Education Minister Dustin Duncan, during a COVID update on Wednesday morning, expressed his feeling that schools should be the last to close and the first to open because of the importance of in class learning to students.

“We heard their call for a two day pause. Working with School Divisions and administrators who operate the schools across the province didn’t feel like a two day pause to the resumption of school beginning this week would have provided a value or benefit,” Duncan said of the STF request.

“I think everybody is aware of what we are dealing with and the layered approach that’s been put in place.”

“We are confident that our plans are in place, and that nothing really would change in those two days in the event that we did take the STF up on their offer of delaying school for two days. We’re comfortable with that. We’re confident that schools can return, with the understanding that what we’re dealing with in terms of this variant and likely there will be at some point disruptions in individual classrooms and individual schools. But that would be the case whether a school started on Monday or whether it starts today.”

Duncan stressed that the utilization of rapid test kits will be a key plank in their layered mitigation approach, along side masking, cohorting of students, and encouraging sick students and teachers to stay home.

Positive COVID-19 test results for staff or students, from either rapid antigen or PCR tests, must be reported to the local school office. The school will then send a notification to parents/guardians of the class and/or bus cohort that may be considered close contacts. Individuals no longer require a confirmatory PCR test following a positive rapid antigen test, and schools are updating their process for notifying close contacts of cases, with an aim to ensure that there continues to be timely notification.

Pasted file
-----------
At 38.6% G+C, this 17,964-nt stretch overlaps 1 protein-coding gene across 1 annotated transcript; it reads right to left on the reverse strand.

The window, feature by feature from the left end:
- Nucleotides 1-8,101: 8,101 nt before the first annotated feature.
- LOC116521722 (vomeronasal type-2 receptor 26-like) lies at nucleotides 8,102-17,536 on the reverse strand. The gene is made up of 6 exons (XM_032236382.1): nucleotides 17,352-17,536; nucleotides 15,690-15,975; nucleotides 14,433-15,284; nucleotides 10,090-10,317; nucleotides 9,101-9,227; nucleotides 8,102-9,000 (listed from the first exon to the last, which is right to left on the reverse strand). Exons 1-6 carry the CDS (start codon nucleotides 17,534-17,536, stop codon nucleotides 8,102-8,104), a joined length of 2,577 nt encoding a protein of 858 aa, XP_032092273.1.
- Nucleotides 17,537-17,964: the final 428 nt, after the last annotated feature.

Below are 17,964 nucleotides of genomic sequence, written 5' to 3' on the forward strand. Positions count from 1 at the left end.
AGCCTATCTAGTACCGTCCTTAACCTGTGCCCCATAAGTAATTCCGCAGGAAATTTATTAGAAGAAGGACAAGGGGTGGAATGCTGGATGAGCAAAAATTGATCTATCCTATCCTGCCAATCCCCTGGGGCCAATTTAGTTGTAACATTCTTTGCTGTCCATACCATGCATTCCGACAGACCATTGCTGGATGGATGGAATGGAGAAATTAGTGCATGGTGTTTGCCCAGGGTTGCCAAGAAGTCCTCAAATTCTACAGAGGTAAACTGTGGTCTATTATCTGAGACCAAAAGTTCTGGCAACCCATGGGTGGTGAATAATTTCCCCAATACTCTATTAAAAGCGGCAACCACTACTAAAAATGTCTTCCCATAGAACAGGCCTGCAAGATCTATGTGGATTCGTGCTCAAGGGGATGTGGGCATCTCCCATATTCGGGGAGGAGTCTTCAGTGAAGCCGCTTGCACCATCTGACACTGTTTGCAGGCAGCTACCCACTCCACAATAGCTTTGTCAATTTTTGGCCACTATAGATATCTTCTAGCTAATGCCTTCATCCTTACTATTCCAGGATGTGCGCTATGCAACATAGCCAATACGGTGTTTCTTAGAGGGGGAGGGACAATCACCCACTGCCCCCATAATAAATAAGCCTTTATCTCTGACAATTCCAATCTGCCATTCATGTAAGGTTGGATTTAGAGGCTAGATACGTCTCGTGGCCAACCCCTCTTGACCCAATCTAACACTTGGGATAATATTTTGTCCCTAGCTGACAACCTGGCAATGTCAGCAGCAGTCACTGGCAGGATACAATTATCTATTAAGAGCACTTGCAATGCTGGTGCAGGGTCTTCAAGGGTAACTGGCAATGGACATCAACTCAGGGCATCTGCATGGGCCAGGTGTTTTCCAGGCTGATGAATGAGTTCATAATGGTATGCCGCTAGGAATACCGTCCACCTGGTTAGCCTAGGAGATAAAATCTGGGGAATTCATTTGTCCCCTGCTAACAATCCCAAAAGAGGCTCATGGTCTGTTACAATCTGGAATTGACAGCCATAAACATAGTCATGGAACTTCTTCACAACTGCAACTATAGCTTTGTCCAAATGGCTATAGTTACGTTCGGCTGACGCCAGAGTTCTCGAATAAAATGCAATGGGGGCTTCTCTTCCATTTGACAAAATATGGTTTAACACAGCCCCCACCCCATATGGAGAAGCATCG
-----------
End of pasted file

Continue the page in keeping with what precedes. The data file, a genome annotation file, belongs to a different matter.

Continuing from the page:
Duncan noted health officials are working closely with the education system to monitor cases and the potential exists for more stringent measures as the impact of Omicron is measured.

“I think we’re trying to weigh a number of considerations and balance our approach as we look to return students this week to the classroom,” Duncan said.

“It’s not to say that we won’t have disruptions in the classroom in the coming weeks and months as we make our way through this wave of Omicron. But the question really was do we require 188,000 students to start the school year on January 3 at home and for what period of time?”

“We felt that we could safely bring students back knowing that there likely will be disruption. We have put in place, working with School Divisions across the province, put in place a layered approach to mitigate as much of the risk of transmission as possible within the schools.”

“We felt like we were in a position where we could safely restart school for students in class learning. We know that in class learning is vital for the not only educational but the social development of a student. Particularly as we are, as we know, in the third school year for many of our students dealing with COVID 19.”

“We may have to change course, as we have all along, and classrooms and school may need to pivot and to change to a different direction. But we felt we were in a good position to start this post winter holiday break with as many students as possible in the classroom.”